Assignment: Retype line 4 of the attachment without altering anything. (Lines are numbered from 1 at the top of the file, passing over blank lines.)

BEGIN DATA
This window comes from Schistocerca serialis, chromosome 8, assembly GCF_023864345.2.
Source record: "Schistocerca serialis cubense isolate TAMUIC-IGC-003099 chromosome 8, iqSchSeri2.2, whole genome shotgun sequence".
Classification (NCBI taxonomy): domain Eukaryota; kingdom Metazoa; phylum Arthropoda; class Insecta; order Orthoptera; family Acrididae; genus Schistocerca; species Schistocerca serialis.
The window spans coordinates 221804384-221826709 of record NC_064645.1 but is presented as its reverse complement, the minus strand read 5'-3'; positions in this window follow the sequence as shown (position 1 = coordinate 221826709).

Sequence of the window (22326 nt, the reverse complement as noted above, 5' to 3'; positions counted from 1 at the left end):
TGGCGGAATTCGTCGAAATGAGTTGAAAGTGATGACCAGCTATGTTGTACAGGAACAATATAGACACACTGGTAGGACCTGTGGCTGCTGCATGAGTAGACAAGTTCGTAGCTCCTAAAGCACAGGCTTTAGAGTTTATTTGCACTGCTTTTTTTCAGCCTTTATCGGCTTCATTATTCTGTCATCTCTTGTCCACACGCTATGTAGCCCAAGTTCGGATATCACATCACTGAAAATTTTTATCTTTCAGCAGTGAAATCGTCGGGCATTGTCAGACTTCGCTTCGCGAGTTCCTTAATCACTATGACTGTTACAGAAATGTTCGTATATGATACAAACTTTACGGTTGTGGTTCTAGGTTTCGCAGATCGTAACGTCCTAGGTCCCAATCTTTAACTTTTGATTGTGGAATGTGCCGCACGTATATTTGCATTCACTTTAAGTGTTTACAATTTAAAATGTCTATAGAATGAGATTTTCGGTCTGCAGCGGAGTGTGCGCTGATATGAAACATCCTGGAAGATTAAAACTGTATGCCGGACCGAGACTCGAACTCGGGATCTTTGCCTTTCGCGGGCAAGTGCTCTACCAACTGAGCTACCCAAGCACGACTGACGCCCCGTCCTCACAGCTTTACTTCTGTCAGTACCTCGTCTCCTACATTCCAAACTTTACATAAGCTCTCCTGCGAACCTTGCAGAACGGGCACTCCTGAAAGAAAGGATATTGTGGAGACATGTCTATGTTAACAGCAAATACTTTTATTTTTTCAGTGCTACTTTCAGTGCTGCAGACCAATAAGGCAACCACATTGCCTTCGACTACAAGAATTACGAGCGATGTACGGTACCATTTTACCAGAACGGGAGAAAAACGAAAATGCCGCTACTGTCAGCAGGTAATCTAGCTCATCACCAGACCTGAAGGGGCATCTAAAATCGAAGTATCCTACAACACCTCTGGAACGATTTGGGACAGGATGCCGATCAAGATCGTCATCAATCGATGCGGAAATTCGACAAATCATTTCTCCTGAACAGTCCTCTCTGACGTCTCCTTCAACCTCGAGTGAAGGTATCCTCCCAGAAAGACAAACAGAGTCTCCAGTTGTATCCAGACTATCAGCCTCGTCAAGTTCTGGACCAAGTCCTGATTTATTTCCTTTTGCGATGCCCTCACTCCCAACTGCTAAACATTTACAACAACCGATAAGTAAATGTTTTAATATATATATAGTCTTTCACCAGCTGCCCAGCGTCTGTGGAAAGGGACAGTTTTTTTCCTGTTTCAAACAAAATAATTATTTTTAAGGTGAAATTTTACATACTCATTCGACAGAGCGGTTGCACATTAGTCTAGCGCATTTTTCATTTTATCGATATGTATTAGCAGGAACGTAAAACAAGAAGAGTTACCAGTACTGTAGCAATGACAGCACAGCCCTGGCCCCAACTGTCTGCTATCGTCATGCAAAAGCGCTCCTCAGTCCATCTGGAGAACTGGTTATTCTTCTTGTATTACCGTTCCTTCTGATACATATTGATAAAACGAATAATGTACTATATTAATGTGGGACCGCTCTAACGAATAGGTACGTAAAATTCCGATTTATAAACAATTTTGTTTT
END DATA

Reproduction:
The window spans coordinates 221804384-221826709 of record NC_064645.1 but is presented as its reverse complement, the minus strand read 5'-3'; positions in this window follow the sequence as shown (position 1 = coordinate 221826709).